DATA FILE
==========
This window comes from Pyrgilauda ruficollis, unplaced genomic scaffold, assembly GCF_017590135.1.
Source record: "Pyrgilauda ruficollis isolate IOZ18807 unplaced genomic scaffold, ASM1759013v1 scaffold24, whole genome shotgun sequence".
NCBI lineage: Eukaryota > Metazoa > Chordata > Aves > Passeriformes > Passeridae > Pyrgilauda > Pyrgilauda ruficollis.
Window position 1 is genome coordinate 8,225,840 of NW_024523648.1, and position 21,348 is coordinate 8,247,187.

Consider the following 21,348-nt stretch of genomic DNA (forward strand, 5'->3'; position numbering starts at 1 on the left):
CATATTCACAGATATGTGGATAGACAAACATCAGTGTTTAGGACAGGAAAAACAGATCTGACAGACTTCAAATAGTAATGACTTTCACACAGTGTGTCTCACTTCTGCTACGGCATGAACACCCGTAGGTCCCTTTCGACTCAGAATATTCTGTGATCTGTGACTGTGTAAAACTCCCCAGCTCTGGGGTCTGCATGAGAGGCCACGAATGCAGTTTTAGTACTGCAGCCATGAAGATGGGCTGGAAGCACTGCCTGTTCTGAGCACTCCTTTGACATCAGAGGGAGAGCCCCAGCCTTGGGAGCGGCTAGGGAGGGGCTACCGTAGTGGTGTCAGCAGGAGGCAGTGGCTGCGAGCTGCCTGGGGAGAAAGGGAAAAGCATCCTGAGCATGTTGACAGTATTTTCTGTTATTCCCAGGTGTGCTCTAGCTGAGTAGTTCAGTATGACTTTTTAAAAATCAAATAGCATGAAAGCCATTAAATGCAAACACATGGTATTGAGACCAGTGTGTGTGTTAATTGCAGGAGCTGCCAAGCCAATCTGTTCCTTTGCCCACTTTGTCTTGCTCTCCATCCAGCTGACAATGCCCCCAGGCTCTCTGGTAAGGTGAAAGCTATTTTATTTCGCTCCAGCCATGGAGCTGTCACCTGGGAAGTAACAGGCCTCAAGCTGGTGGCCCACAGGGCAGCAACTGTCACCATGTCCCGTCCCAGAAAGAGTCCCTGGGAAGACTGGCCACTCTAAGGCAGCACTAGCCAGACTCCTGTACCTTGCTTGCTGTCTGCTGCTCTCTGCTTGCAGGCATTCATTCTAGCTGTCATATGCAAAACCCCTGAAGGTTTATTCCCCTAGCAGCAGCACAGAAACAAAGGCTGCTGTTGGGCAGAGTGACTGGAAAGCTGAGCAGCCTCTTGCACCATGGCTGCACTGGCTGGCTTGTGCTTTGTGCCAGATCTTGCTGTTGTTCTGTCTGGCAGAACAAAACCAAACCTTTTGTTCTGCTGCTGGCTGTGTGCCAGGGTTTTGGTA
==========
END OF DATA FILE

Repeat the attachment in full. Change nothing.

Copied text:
This window comes from Pyrgilauda ruficollis, unplaced genomic scaffold, assembly GCF_017590135.1.
Source record: "Pyrgilauda ruficollis isolate IOZ18807 unplaced genomic scaffold, ASM1759013v1 scaffold24, whole genome shotgun sequence".
NCBI lineage: Eukaryota > Metazoa > Chordata > Aves > Passeriformes > Passeridae > Pyrgilauda > Pyrgilauda ruficollis.
Window position 1 is genome coordinate 8,225,840 of NW_024523648.1, and position 21,348 is coordinate 8,247,187.

Consider the following 21,348-nt stretch of genomic DNA (forward strand, 5'->3'; position numbering starts at 1 on the left):
CATATTCACAGATATGTGGATAGACAAACATCAGTGTTTAGGACAGGAAAAACAGATCTGACAGACTTCAAATAGTAATGACTTTCACACAGTGTGTCTCACTTCTGCTACGGCATGAACACCCGTAGGTCCCTTTCGACTCAGAATATTCTGTGATCTGTGACTGTGTAAAACTCCCCAGCTCTGGGGTCTGCATGAGAGGCCACGAATGCAGTTTTAGTACTGCAGCCATGAAGATGGGCTGGAAGCACTGCCTGTTCTGAGCACTCCTTTGACATCAGAGGGAGAGCCCCAGCCTTGGGAGCGGCTAGGGAGGGGCTACCGTAGTGGTGTCAGCAGGAGGCAGTGGCTGCGAGCTGCCTGGGGAGAAAGGGAAAAGCATCCTGAGCATGTTGACAGTATTTTCTGTTATTCCCAGGTGTGCTCTAGCTGAGTAGTTCAGTATGACTTTTTAAAAATCAAATAGCATGAAAGCCATTAAATGCAAACACATGGTATTGAGACCAGTGTGTGTGTTAATTGCAGGAGCTGCCAAGCCAATCTGTTCCTTTGCCCACTTTGTCTTGCTCTCCATCCAGCTGACAATGCCCCCAGGCTCTCTGGTAAGGTGAAAGCTATTTTATTTCGCTCCAGCCATGGAGCTGTCACCTGGGAAGTAACAGGCCTCAAGCTGGTGGCCCACAGGGCAGCAACTGTCACCATGTCCCGTCCCAGAAAGAGTCCCTGGGAAGACTGGCCACTCTAAGGCAGCACTAGCCAGACTCCTGTACCTTGCTTGCTGTCTGCTGCTCTCTGCTTGCAGGCATTCATTCTAGCTGTCATATGCAAAACCCCTGAAGGTTTATTCCCCTAGCAGCAGCACAGAAACAAAGGCTGCTGTTGGGCAGAGTGACTGGAAAGCTGAGCAGCCTCTTGCACCATGGCTGCACTGGCTGGCTTGTGCTTTGTGCCAGATCTTGCTGTTGTTCTGTCTGGCAGAACAAAACCAAACCTTTTGTTCTGCTGCTGGCTGTGTGCCAGGGTTTTGGTA